On January 21st a new family saloon was introduced by the giant Renault concern. It is called the R16, and is a medium-sized family saloon with a lot of simple but nevertheless clever ideas incorporated into its basic design.
The 1,470-c.c. lightweight engine is situated behind the line of the front wheels, which are driven via the forward-mounted 4-speed, all-syncromesh gearbox. The engine has a 5-bearing crankshaft and a sealed cooling system with a glass expansion tank so the water level can be observed at all times.
The suspension is fully independent, with wishbone front suspension and longitudinal torsion bars with anti-roll bar. Rear suspension is by trailing arms and transverse torsion bars. So that the two torsion bars can lay side by side the wheelbase on each side differs slightly. The rear anti-roll bar is coupled to a valve which alters the balance between front disc and rear drum brakes, depending on the load carried. The body has four doors and a full-opening boot that is hinged at the roof, the rear window being included in the boot-lid. Built into the body are louvres to let spent air out the back of the car. This gives a free flow of fresh or warmed air without having a window open. [Like Ford!—Ed.]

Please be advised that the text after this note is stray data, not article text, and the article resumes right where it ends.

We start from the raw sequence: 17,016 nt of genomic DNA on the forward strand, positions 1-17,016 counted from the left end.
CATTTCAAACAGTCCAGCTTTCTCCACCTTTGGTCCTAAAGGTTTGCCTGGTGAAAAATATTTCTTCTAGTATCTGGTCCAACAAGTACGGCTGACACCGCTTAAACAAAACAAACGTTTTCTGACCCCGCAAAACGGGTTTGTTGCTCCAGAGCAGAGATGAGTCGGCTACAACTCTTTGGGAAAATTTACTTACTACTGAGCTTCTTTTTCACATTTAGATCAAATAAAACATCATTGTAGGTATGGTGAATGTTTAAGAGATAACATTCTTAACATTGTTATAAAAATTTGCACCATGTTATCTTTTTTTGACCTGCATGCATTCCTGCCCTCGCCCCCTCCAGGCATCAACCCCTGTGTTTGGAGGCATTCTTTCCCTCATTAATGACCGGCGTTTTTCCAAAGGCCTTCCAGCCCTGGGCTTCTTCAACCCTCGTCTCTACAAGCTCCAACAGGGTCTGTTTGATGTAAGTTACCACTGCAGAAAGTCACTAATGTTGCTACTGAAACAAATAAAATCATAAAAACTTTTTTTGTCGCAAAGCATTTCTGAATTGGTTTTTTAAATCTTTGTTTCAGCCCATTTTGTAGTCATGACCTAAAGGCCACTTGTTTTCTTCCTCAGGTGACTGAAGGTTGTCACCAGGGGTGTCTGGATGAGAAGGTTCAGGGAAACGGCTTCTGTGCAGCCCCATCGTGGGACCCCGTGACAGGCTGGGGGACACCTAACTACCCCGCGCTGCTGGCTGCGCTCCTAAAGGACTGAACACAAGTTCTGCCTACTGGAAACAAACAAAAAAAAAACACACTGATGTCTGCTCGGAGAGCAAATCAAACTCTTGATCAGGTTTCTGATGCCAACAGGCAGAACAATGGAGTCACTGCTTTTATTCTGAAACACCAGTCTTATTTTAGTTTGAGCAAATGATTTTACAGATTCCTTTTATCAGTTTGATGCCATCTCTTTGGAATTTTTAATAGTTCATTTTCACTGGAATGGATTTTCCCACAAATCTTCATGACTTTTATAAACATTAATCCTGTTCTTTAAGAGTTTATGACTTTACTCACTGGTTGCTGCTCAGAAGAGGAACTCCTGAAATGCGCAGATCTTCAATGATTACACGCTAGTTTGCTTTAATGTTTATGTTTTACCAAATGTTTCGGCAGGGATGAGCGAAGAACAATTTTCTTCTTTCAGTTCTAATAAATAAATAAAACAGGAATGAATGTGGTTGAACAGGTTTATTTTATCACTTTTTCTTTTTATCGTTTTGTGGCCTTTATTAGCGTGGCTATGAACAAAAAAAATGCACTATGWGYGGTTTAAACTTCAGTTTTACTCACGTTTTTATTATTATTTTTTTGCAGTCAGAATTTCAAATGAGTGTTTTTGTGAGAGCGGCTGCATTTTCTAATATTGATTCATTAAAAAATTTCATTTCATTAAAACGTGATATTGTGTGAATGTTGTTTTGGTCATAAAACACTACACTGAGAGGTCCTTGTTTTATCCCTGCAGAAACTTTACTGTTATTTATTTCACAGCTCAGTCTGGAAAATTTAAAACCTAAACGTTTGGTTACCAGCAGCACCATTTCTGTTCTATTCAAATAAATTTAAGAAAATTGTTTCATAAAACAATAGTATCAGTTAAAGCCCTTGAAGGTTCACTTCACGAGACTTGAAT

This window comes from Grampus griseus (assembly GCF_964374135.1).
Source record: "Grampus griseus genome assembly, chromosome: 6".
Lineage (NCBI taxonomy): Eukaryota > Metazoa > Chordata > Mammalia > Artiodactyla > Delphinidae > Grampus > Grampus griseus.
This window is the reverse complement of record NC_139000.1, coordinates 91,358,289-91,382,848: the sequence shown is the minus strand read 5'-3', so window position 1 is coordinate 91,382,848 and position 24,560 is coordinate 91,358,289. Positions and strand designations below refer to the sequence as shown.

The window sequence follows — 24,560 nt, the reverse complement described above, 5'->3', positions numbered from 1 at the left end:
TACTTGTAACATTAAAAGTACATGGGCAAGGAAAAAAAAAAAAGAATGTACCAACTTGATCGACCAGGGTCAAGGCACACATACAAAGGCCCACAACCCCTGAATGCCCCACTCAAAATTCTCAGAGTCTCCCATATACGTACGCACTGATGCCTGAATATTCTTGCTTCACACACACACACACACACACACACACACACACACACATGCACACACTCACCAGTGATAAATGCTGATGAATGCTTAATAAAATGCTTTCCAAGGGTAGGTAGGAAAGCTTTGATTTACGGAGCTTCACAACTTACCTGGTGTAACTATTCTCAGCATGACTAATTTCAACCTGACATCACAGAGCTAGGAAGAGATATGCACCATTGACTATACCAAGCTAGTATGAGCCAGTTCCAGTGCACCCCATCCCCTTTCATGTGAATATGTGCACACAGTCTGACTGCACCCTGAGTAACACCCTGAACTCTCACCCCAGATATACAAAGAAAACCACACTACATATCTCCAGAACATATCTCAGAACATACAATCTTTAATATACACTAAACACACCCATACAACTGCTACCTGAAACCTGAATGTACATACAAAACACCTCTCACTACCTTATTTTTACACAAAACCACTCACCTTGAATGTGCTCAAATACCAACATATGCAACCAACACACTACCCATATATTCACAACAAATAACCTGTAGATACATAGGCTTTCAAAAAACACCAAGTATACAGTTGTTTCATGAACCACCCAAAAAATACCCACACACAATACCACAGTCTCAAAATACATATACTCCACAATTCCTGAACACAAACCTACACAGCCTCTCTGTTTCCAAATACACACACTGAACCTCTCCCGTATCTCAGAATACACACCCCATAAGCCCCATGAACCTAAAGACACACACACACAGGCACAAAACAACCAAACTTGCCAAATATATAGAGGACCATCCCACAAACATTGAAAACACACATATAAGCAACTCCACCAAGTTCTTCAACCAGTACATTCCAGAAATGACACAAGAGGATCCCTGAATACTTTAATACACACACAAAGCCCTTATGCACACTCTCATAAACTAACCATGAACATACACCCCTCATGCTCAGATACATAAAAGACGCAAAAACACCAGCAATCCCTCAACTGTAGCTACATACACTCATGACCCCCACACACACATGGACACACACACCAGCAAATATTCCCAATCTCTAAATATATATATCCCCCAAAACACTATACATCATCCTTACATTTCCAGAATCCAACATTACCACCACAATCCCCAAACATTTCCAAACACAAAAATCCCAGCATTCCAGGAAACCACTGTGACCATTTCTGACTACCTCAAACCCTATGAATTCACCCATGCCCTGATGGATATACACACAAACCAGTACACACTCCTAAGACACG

Another natty Renault innovation is the seven positions of the rear seats. In a matter of minutes the rear seats can be altered to improve luggage space, and take loads which are longer than the boot. As a “shooting brake” with no rear seats in at all there is 42 sq. ft. of luggage space. This adaptability will be more fully covered in the road-test which we hope will follow some-time this year.
To drive, the R16 is better than most “bread-and-butter” cars. There is enough leg-room for most drivers and the steering wheel is well placed. The gearbox is good and easy to use, but the gap between 2nd and 3rd could have been improved. The brakes are good, and difficult to fade, although they squeal when very hot.
Above-average all-round visibility and comfortable, well-shaped seats, make this a driver’s car. One fault this driver found was the understeer which was unaltered, whether on full throttle or over-run. Driven very hard, the car did 24 m.p.g., with a maximum speed of over 90 m.p.h. However, the more feather-footed or doddering you become, so the consumption improves up to about 36 m.p.g.
This should prove to be a good family car so long as the price is reasonable.—M. J. T.